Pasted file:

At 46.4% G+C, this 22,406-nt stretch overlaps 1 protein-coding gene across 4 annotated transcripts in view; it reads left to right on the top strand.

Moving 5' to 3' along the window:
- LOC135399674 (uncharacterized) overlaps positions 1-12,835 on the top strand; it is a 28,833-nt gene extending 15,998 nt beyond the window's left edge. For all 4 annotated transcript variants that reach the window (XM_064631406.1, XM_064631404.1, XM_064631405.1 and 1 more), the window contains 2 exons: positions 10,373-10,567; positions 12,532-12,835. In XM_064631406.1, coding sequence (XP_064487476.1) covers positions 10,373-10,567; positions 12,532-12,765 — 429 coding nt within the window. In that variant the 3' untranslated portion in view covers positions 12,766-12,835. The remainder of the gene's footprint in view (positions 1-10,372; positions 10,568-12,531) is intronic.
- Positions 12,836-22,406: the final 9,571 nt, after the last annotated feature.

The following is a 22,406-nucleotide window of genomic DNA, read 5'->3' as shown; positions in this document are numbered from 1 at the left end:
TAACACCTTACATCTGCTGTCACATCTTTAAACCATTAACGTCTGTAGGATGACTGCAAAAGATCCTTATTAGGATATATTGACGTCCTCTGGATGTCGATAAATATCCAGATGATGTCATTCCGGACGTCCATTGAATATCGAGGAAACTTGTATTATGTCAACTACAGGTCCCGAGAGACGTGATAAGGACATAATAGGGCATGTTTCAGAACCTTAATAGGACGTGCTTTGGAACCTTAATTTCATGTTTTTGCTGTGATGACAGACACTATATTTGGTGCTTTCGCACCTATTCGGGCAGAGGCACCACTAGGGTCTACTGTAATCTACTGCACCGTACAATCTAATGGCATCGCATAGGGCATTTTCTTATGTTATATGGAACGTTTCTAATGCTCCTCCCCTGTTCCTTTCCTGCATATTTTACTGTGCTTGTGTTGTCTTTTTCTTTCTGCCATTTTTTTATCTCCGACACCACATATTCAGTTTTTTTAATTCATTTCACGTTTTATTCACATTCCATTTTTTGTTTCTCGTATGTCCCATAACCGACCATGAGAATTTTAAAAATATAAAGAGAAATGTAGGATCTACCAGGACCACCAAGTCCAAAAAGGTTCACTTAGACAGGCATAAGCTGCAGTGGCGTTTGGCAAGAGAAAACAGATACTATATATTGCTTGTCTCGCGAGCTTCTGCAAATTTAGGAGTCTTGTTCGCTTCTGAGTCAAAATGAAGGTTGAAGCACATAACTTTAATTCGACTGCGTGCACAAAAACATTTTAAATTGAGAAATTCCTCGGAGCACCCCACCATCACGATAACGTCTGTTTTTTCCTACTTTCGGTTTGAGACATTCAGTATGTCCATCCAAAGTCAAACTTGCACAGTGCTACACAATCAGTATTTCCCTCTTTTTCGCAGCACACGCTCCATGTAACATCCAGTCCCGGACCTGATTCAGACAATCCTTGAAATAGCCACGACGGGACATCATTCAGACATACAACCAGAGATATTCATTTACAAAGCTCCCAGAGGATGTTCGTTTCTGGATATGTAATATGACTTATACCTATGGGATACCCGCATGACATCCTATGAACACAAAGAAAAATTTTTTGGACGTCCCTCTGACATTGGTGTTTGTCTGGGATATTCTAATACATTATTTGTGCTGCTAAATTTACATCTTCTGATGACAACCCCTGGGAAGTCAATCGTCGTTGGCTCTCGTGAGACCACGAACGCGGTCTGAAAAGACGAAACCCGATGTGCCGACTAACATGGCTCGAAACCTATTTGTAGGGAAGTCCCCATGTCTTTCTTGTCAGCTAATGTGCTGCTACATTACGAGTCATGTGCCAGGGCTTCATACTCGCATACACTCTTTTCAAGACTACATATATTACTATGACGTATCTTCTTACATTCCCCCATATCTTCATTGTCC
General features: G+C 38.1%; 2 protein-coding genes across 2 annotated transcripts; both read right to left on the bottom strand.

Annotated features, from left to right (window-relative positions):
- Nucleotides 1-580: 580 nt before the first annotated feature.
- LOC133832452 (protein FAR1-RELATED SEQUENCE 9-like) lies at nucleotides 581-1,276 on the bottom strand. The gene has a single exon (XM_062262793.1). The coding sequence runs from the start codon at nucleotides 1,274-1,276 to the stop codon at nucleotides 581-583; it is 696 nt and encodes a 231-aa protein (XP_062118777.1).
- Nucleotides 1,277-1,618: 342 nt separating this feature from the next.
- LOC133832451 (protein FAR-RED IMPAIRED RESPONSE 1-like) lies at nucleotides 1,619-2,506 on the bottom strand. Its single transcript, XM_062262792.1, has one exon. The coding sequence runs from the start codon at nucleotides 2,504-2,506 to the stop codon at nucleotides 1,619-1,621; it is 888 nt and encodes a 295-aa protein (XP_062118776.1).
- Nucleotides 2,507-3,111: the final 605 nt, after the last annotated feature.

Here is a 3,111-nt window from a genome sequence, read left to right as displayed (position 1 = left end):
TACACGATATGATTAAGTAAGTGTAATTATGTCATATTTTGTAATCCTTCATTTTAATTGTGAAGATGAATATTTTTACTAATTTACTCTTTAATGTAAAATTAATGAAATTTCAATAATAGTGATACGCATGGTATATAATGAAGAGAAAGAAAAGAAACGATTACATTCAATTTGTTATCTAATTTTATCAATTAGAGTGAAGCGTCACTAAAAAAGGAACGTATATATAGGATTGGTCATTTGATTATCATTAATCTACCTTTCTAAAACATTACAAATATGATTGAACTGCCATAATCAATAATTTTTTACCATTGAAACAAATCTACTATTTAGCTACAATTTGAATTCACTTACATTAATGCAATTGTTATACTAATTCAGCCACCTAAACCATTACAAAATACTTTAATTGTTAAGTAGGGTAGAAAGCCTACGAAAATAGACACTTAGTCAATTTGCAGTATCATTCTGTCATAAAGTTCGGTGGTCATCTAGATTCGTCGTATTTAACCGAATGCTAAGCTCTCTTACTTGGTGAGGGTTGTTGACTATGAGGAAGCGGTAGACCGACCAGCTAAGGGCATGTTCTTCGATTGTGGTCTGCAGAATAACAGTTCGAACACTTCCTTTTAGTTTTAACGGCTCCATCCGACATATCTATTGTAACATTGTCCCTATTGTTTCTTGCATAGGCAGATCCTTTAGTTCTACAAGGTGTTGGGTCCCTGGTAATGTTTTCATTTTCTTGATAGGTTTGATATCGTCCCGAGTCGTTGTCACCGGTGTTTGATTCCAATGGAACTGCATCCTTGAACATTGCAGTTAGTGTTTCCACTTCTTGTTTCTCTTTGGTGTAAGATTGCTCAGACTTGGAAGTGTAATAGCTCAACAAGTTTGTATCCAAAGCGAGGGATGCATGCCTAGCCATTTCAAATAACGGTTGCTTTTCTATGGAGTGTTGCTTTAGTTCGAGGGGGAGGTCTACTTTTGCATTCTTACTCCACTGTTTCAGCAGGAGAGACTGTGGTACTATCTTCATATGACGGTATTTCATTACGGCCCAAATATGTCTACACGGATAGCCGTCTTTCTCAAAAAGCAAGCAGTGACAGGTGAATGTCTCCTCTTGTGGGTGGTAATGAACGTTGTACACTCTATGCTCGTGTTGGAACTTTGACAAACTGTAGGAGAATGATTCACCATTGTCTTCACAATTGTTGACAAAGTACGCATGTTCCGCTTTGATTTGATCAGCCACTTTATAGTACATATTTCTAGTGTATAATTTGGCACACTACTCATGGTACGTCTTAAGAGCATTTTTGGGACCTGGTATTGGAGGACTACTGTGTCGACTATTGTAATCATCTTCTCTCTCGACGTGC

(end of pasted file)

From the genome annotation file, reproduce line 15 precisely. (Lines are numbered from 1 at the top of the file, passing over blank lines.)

TACACGATATGATTAAGTAAGTGTAATTATGTCATATTTTGTAATCCTTCATTTTAATTGTGAAGATGAATATTTTTACTAATTTACTCTTTAATGTAAAATTAATGAAATTTCAATAATAGTGATACGCATGGTATATAATGAAGAGAAAGAAAAGAAACGATTACATTCAATTTGTTATCTAATTTTATCAATTAGAGTGAAGCGTCACTAAAAAAGGAACGTATATATAGGATTGGTCATTTGATTATCATTAATCTACCTTTCTAAAACATTACAAATATGATTGAACTGCCATAATCAATAATTTTTTACCATTGAAACAAATCTACTATTTAGCTACAATTTGAATTCACTTACATTAATGCAATTGTTATACTAATTCAGCCACCTAAACCATTACAAAATACTTTAATTGTTAAGTAGGGTAGAAAGCCTACGAAAATAGACACTTAGTCAATTTGCAGTATCATTCTGTCATAAAGTTCGGTGGTCATCTAGATTCGTCGTATTTAACCGAATGCTAAGCTCTCTTACTTGGTGAGGGTTGTTGACTATGAGGAAGCGGTAGACCGACCAGCTAAGGGCATGTTCTTCGATTGTGGTCTGCAGAATAACAGTTCGAACACTTCCTTTTAGTTTTAACGGCTCCATCCGACATATCTATTGTAACATTGTCCCTATTGTTTCTTGCATAGGCAGATCCTTTAGTTCTACAAGGTGTTGGGTCCCTGGTAATGTTTTCATTTTCTTGATAGGTTTGATATCGTCCCGAGTCGTTGTCACCGGTGTTTGATTCCAATGGAACTGCATCCTTGAACATTGCAGTTAGTGTTTCCACTTCTTGTTTCTCTTTGGTGTAAGATTGCTCAGACTTGGAAGTGTAATAGCTCAACAAGTTTGTATCCAAAGCGAGGGATGCATGCCTAGCCATTTCAAATAACGGTTGCTTTTCTATGGAGTGTTGCTTTAGTTCGAGGGGGAGGTCTACTTTTGCATTCTTACTCCACTGTTTCAGCAGGAGAGACTGTGGTACTATCTTCATATGACGGTATTTCATTACGGCCCAAATATGTCTACACGGATAGCCGTCTTTCTCAAAAAGCAAGCAGTGACAGGTGAATGTCTCCTCTTGTGGGTGGTAATGAACGTTGTACACTCTATGCTCGTGTTGGAACTTTGACAAACTGTAGGAGAATGATTCACCATTGTCTTCACAATTGTTGACAAAGTACGCATGTTCCGCTTTGATTTGATCAGCCACTTTATAGTACATATTTCTAGTGTATAATTTGGCACACTACTCATGGTACGTCTTAAGAGCATTTTTGGGACCTGGTATTGGAGGACTACTGTGTCGACTATTGTAATCATCTTCTCTCTCGACGTGC